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"Dad, let me take the Enterprise to the Pearl Jam concert, or I'll make Spock dissapear!"

  • Dec 26, 2011
Rating:
+3

Teenage adolescence is both awesome and horrifying.  You start to have sexual feelings, think about the future and enjoy those times with your friends before they leave for school and maybe even a job.  The other side of the coin can include some alienation to older people who may not take you seriously cause you are still "just a kid" your body changes in odd ways and it IS the first sign of growing up where you gotta let go of those days of being a kid and start taking life seriously.  No one taught this to Charlie Evans, the title character of this episode and when you learn he has been abandoned for most of his life, and is a teenager.  He has feelings that are developing but his mounting frustration makes him lash out in lethal ways.

The Enterprise has met up with a cargo ship that found young Charlie living among himself.  Charlie seems out of place having been living alone so long but sees Kirk like a dad to give him advice.  His first sight of a woman is the lovely Janice Rand and is instantly smitten with her.  Ol' Charlie needs to ask Jim why it's impolite to slap Rand on the ass at one point.

Slowly but surely as anything else, Kirk and Spock get to sense that Charlie is dangerous.  It's hinted at when they learn the ship that delivered Charlie suddenly is destroyed but further hammered home when Charlie makes a crew member dissapear solely for laughing at him when Kirk and Charlie work out.  Charlie's emotions are in full teenager swing and angst and anyone who starts to upset him can meet an end.  Kirk can't simply shoot Charlie, a danger to his ship cause Charlie made the phasers dissapear and attempts to trap him fail since Charlie can immobilize anyone arround him.  Sending him to an Earth colony will not only endanger the inhabitants but the Enterprise could meet a fate similar to the ship that previously brought Charlie.  It looks like Kirk is stuck with this teenage brat and will have to wheather his tantrums and outbursts.  Or will he?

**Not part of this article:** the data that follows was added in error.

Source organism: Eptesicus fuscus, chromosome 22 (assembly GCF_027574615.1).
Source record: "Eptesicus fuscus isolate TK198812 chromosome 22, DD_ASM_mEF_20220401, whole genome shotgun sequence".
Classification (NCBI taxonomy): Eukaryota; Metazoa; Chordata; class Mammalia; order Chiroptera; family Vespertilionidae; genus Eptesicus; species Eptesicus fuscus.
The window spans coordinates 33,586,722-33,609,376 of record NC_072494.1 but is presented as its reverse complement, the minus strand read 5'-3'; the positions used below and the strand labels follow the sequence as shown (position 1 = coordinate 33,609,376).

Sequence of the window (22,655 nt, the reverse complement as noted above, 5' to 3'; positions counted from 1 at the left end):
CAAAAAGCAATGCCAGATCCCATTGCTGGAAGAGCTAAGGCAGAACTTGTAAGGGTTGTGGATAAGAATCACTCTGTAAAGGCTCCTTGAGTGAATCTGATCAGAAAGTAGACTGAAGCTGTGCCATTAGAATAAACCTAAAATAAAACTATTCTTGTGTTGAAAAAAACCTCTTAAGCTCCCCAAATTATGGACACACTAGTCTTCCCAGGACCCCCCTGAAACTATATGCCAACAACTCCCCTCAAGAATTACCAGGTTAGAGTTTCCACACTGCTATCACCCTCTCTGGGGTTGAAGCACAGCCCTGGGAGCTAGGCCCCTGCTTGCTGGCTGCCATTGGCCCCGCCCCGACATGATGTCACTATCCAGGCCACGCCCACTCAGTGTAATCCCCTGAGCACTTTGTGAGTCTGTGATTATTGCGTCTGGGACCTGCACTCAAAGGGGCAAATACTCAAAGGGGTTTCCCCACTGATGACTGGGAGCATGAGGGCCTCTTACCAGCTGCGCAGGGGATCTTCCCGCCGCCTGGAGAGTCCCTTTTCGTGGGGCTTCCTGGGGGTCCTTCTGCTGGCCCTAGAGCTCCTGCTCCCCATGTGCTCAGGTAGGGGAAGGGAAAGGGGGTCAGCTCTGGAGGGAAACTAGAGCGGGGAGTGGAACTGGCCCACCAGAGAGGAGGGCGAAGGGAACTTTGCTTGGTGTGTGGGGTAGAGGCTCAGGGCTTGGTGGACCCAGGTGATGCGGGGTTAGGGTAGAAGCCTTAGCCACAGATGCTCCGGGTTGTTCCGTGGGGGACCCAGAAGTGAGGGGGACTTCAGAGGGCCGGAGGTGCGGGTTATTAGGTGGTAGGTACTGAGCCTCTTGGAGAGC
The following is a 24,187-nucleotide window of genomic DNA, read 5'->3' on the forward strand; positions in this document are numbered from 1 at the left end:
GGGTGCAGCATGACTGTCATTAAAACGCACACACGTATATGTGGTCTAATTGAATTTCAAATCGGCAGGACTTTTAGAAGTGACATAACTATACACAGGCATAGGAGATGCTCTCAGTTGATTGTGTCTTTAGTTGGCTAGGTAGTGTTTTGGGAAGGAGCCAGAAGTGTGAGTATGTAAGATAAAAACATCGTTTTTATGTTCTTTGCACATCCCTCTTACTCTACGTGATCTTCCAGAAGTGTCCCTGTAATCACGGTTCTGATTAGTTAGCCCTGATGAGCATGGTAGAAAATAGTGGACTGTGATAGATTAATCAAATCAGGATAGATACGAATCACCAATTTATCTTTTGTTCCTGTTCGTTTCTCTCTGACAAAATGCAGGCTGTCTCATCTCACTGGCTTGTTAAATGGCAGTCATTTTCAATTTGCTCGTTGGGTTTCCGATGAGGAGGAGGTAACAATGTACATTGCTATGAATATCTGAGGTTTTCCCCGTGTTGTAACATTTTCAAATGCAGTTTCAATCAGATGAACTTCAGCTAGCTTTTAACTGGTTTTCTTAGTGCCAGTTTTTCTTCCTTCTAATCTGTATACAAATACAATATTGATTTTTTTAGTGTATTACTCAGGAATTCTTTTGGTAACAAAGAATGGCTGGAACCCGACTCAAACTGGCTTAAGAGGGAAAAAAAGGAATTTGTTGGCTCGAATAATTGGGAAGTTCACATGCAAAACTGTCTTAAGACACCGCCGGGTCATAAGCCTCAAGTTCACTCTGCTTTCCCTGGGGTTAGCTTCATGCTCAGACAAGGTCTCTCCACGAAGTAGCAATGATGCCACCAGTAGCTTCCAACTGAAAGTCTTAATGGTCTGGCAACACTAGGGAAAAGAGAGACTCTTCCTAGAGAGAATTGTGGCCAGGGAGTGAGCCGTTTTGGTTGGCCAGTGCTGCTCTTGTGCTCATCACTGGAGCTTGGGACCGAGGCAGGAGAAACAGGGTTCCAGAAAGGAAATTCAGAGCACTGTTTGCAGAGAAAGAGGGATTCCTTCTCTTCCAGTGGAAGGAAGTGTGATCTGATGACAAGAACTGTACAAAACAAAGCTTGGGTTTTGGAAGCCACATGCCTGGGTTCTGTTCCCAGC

I may not have a child, let alone one who is a teenager but as much as I did want to see Kirk outsmart this kid, you do feel for Charlie at the same time.  He's not mean so much as he is misunderstood and being thrust into civilization after so long is hard.

It's hard for all of us Charlie, and if you think about it:  Star Trek back in 1966 predicted the High School shooting.


 

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December 28, 2011
I am waiting for you to do a write up on the planet eater.... ;)
December 28, 2011
"There WAS!! But NOT 'NYMORE!" Oh it's coming, it's one of my favorites.
 
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Quick Tip by . December 26, 2011
Teenager from hell comes aboard the Enterprise and bonds to Kirk as a father figure and Rand as someone to fawn over. Couple this with deadly mind powers and this is one kid you don't mess with when he asks for keys to the starship or wants to have a party on board. Kirk manages to not look weak to the kid and must find a way to outsmart him.
review by . January 24, 2005
This episode has my favorite line in the original series, "Charlie, there are a million things in this universe you can have and there are a million things you can't have. It's no fun facing that, but that's the way things are." Every teenager has to hear those words, but none needs to hear them more than Charlie Evans does. He was marooned on a planet as a young child and grew to adolescence in isolation. Recently rescued, he combines the emotional instability of a teenager with the great power …
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John Nelson ()
Ranked #5
Born in Wausau Wisconsin. Move at an early age to Ventura California and lived for 8 years. Growing up in a big city landscape didn't prepare me for my next move: Archbold Ohio with a population of … more
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Broadcast episode 2 of the originalStar Trekseries, the memorable "Charlie X," stars Robert Walker Jr. as a troubled teen presenting two big problems: pathological immaturity and powerful telekinetic powers. After he wills the destruction of a starship that drops him off with theEnterprise, the titular delinquent stalks a female member of the crew and creates havoc using his terrifying ability to make people, in his own words, "go away."--Tom Keogh
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Studio: CBS Paramount International Television

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